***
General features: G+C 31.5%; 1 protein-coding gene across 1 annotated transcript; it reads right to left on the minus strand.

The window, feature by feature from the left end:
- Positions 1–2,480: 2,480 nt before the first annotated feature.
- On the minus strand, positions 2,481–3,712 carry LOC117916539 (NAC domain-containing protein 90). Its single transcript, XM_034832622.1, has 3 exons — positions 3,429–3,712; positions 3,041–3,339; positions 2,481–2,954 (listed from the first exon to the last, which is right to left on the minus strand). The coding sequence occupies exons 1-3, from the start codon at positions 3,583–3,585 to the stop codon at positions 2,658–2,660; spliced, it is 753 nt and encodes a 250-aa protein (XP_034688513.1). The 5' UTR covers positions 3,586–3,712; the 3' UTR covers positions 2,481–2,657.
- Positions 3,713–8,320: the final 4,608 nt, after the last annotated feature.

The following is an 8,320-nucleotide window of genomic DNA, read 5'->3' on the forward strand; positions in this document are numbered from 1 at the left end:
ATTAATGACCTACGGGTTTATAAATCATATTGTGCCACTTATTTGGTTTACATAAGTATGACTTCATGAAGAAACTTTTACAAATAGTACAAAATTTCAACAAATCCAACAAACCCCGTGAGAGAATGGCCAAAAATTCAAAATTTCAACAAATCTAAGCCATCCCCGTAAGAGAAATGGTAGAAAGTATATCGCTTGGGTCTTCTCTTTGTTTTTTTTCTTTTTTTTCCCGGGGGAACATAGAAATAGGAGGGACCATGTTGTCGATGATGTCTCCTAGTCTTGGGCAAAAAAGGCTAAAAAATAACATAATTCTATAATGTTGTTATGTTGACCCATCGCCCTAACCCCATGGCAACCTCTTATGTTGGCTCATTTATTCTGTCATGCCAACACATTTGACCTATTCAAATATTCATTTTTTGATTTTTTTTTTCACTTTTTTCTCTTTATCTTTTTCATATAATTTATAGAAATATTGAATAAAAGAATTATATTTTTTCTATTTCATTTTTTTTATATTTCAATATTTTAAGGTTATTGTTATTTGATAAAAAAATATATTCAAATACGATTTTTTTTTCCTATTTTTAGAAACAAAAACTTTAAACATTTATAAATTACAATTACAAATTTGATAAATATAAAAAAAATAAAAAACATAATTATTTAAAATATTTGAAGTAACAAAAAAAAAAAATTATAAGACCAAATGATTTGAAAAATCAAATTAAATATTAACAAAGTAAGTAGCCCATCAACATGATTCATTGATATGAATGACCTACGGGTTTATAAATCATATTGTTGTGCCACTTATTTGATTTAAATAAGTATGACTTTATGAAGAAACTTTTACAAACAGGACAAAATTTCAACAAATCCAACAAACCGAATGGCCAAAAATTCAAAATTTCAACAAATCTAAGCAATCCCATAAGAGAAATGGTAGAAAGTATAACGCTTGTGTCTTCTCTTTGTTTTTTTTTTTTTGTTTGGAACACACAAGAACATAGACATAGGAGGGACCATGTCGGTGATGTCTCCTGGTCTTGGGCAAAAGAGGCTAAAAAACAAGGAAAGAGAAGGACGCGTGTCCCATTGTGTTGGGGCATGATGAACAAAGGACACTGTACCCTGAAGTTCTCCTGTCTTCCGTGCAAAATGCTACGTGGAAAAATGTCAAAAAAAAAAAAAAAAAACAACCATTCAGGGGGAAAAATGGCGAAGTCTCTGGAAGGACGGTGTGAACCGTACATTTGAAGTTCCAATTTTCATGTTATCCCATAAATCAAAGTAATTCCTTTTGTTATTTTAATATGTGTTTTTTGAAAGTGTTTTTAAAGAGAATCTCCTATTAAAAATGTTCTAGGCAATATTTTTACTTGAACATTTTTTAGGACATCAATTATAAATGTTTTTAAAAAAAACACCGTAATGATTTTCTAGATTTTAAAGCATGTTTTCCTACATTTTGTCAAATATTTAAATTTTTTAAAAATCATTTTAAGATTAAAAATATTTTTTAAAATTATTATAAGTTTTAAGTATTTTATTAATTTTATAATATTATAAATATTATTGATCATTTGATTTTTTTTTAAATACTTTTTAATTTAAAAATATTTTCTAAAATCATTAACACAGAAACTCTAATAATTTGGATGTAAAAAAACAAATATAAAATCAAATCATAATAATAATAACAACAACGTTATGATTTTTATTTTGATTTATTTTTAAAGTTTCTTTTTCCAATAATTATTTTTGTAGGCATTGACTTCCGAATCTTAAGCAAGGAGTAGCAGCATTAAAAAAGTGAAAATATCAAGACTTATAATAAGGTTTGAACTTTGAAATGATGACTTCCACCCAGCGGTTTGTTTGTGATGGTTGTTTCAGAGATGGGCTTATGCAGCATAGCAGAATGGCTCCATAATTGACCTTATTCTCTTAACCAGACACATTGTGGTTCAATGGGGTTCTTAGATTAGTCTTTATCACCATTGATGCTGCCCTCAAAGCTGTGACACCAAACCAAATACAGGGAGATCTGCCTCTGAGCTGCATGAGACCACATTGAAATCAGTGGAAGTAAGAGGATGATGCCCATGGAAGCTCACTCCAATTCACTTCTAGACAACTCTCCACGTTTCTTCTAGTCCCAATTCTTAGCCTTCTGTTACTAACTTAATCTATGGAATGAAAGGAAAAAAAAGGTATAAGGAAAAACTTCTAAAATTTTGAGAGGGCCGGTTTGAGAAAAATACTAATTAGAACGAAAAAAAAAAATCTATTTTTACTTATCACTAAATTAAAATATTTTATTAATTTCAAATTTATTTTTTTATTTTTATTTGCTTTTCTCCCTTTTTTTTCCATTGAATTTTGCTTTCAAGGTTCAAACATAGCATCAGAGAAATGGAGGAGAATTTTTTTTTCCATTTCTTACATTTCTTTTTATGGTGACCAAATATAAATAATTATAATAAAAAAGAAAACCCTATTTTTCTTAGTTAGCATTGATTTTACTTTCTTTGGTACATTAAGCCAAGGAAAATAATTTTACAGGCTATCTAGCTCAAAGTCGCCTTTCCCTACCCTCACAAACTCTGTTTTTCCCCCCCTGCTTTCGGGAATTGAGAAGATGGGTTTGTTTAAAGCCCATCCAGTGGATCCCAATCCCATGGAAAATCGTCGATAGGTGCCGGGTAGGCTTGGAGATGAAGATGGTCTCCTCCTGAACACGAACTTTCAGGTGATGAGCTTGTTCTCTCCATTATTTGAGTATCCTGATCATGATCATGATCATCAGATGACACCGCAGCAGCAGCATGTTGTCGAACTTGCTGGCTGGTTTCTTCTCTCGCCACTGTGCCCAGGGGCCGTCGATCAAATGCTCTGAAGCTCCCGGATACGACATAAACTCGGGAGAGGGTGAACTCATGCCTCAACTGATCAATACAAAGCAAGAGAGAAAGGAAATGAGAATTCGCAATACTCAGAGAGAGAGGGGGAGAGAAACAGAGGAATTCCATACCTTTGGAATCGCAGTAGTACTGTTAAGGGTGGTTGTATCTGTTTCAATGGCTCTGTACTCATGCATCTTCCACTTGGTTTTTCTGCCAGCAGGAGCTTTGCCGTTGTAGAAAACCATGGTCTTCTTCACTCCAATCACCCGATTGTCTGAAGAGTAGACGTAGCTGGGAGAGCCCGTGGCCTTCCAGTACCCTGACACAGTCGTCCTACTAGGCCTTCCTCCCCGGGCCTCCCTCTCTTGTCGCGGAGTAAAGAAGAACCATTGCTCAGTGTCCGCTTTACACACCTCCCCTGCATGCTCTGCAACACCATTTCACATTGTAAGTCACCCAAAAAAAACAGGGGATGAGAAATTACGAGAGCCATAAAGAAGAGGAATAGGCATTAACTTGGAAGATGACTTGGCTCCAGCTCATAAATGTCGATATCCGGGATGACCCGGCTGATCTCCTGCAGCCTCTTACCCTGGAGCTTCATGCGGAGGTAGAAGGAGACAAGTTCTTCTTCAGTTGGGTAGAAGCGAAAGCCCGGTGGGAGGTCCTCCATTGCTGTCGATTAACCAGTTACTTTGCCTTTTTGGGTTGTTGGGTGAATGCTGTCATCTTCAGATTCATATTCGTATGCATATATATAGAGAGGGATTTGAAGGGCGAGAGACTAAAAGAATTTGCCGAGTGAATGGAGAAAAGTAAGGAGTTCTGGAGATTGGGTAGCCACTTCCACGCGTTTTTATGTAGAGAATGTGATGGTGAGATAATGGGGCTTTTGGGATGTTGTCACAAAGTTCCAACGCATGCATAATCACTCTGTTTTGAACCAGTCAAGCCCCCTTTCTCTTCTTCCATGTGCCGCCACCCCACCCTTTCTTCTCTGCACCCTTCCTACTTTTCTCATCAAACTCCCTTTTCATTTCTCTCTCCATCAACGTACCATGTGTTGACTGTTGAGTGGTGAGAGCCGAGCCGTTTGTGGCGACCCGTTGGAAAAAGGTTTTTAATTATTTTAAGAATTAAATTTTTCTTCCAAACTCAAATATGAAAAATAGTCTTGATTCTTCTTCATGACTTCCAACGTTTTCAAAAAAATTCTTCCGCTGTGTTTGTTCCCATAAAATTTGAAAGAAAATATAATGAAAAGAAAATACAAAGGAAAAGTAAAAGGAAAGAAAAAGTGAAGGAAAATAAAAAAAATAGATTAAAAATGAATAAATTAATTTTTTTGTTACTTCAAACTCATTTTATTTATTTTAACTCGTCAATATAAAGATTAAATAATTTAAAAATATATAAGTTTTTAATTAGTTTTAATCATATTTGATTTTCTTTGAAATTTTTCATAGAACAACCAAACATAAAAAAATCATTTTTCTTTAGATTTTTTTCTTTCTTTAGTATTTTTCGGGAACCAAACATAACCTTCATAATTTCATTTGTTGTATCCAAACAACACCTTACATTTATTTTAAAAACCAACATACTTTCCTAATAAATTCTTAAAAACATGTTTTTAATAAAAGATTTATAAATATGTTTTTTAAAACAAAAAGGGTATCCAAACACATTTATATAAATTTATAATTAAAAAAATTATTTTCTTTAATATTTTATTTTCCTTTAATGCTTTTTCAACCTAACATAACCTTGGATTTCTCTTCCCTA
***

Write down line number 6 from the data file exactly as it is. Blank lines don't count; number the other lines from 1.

The following is an 8,320-nucleotide window of genomic DNA, read 5'->3' on the forward strand; positions in this document are numbered from 1 at the left end: